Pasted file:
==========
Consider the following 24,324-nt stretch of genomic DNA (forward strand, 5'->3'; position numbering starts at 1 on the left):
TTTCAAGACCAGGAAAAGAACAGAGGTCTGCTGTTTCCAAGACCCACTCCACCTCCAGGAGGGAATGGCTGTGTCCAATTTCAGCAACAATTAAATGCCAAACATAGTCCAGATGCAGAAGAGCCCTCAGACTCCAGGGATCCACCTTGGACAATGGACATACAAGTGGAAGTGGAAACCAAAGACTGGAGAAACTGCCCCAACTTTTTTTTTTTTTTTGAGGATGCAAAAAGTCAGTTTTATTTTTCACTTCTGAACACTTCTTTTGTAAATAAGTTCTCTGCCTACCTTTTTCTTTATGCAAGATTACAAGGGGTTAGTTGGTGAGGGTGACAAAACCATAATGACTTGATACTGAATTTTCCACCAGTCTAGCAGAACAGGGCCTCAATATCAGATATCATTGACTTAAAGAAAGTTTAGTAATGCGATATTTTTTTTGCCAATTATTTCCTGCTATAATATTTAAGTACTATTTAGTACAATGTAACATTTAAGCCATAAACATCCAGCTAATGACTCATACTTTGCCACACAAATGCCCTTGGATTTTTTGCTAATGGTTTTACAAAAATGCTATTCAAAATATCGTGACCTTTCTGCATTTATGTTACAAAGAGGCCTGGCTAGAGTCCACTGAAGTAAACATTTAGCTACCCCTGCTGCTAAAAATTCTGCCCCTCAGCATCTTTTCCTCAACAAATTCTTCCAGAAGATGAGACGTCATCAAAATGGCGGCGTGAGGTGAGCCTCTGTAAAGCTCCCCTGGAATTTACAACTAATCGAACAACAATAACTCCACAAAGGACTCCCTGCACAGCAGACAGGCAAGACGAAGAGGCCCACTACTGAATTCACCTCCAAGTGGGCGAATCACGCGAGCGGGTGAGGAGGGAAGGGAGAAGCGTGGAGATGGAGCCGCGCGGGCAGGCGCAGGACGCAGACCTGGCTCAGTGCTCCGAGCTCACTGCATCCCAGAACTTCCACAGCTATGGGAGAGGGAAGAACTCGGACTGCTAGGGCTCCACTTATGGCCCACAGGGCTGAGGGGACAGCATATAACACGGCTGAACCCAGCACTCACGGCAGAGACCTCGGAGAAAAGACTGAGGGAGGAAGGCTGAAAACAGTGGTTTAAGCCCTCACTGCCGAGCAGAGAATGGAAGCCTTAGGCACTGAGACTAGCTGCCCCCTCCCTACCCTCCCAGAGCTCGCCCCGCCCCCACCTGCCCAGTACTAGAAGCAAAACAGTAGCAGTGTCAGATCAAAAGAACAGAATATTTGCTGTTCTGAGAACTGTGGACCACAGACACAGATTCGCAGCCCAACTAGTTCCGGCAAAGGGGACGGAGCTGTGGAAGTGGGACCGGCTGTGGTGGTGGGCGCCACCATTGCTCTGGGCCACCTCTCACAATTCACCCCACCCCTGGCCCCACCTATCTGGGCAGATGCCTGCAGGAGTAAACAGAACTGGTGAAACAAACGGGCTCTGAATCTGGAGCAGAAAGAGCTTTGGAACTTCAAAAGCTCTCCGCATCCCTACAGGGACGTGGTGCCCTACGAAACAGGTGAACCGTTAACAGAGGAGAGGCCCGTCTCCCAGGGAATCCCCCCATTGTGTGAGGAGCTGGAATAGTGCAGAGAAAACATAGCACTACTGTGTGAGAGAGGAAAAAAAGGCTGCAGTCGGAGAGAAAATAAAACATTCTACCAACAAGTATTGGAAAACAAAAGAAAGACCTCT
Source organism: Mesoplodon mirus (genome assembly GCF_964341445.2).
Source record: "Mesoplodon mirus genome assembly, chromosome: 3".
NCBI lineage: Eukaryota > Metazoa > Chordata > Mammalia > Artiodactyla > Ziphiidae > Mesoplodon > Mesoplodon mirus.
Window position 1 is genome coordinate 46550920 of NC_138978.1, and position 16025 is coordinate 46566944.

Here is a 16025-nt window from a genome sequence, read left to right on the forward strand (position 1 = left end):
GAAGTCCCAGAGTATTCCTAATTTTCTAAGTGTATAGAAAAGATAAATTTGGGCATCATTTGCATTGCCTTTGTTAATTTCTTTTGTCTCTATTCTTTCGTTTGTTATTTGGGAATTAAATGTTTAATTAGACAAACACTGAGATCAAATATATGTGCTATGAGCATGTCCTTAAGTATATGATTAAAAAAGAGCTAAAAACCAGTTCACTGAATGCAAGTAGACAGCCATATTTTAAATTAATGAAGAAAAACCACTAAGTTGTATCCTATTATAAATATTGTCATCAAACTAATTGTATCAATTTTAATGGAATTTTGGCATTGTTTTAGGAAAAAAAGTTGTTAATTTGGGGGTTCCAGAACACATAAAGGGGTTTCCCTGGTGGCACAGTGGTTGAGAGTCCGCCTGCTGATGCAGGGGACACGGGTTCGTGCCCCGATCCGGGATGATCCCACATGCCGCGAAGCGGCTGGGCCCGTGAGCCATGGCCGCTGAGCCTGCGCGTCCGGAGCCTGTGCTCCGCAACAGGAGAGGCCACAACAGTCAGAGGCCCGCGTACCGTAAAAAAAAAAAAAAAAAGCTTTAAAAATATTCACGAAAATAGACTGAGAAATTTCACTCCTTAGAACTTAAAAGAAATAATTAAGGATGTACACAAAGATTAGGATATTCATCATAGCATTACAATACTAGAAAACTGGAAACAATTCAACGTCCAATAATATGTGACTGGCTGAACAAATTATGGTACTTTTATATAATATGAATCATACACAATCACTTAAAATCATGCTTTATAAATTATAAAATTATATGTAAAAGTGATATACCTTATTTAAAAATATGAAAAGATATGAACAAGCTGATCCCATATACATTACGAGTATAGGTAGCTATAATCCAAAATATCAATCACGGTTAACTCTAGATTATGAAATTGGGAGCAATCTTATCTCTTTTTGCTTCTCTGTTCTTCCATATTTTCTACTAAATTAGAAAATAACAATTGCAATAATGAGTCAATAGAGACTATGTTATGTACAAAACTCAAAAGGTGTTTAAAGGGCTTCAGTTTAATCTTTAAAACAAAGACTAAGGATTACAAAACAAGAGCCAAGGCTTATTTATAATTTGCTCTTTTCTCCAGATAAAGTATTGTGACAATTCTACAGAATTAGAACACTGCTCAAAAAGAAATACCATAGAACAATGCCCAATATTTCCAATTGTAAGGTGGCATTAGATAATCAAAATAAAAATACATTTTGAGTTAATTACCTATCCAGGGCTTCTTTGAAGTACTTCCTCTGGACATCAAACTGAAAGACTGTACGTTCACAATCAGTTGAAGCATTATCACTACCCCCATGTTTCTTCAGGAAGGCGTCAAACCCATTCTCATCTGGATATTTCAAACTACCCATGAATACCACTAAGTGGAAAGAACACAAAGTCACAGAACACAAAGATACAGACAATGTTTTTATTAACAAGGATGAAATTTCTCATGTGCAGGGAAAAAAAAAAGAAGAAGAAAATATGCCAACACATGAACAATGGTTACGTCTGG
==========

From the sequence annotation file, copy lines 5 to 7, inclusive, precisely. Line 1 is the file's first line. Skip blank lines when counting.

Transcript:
NCBI lineage: Eukaryota > Metazoa > Chordata > Mammalia > Artiodactyla > Ziphiidae > Mesoplodon > Mesoplodon mirus.
Window position 1 is genome coordinate 46550920 of NC_138978.1, and position 16025 is coordinate 46566944.

Here is a 16025-nt window from a genome sequence, read left to right on the forward strand (position 1 = left end):